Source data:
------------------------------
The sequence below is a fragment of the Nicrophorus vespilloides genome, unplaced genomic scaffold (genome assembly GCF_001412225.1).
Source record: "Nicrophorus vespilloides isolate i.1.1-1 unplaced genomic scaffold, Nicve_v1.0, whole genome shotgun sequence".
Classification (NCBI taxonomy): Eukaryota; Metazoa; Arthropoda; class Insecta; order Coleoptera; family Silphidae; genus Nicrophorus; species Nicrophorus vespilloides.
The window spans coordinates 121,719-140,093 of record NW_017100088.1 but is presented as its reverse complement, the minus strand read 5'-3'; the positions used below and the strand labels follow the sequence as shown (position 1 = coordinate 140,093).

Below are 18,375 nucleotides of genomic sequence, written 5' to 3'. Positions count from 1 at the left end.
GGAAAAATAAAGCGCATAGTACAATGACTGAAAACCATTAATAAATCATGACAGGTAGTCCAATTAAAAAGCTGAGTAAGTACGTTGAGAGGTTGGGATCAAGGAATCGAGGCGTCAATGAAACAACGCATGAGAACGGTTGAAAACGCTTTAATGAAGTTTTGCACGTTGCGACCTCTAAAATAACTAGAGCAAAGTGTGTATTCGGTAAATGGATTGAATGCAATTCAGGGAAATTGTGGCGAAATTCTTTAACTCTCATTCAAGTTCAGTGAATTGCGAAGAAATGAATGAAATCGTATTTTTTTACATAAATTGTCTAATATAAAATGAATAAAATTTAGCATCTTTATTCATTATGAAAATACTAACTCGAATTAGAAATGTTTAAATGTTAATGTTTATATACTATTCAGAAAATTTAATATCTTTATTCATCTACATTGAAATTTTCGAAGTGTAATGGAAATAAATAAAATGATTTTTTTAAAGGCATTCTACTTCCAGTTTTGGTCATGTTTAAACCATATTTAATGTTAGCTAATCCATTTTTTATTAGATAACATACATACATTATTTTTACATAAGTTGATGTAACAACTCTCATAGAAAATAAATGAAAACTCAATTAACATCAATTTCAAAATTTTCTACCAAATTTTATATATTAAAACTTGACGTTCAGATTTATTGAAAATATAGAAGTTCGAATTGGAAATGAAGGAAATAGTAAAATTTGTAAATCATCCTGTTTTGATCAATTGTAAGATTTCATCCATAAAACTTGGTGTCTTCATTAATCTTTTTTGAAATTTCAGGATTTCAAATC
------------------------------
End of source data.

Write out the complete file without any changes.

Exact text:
The sequence below is a fragment of the Nicrophorus vespilloides genome, unplaced genomic scaffold (genome assembly GCF_001412225.1).
Source record: "Nicrophorus vespilloides isolate i.1.1-1 unplaced genomic scaffold, Nicve_v1.0, whole genome shotgun sequence".
Classification (NCBI taxonomy): Eukaryota; Metazoa; Arthropoda; class Insecta; order Coleoptera; family Silphidae; genus Nicrophorus; species Nicrophorus vespilloides.
The window spans coordinates 121,719-140,093 of record NW_017100088.1 but is presented as its reverse complement, the minus strand read 5'-3'; the positions used below and the strand labels follow the sequence as shown (position 1 = coordinate 140,093).

Below are 18,375 nucleotides of genomic sequence, written 5' to 3'. Positions count from 1 at the left end.
GGAAAAATAAAGCGCATAGTACAATGACTGAAAACCATTAATAAATCATGACAGGTAGTCCAATTAAAAAGCTGAGTAAGTACGTTGAGAGGTTGGGATCAAGGAATCGAGGCGTCAATGAAACAACGCATGAGAACGGTTGAAAACGCTTTAATGAAGTTTTGCACGTTGCGACCTCTAAAATAACTAGAGCAAAGTGTGTATTCGGTAAATGGATTGAATGCAATTCAGGGAAATTGTGGCGAAATTCTTTAACTCTCATTCAAGTTCAGTGAATTGCGAAGAAATGAATGAAATCGTATTTTTTTACATAAATTGTCTAATATAAAATGAATAAAATTTAGCATCTTTATTCATTATGAAAATACTAACTCGAATTAGAAATGTTTAAATGTTAATGTTTATATACTATTCAGAAAATTTAATATCTTTATTCATCTACATTGAAATTTTCGAAGTGTAATGGAAATAAATAAAATGATTTTTTTAAAGGCATTCTACTTCCAGTTTTGGTCATGTTTAAACCATATTTAATGTTAGCTAATCCATTTTTTATTAGATAACATACATACATTATTTTTACATAAGTTGATGTAACAACTCTCATAGAAAATAAATGAAAACTCAATTAACATCAATTTCAAAATTTTCTACCAAATTTTATATATTAAAACTTGACGTTCAGATTTATTGAAAATATAGAAGTTCGAATTGGAAATGAAGGAAATAGTAAAATTTGTAAATCATCCTGTTTTGATCAATTGTAAGATTTCATCCATAAAACTTGGTGTCTTCATTAATCTTTTTTGAAATTTCAGGATTTCAAATC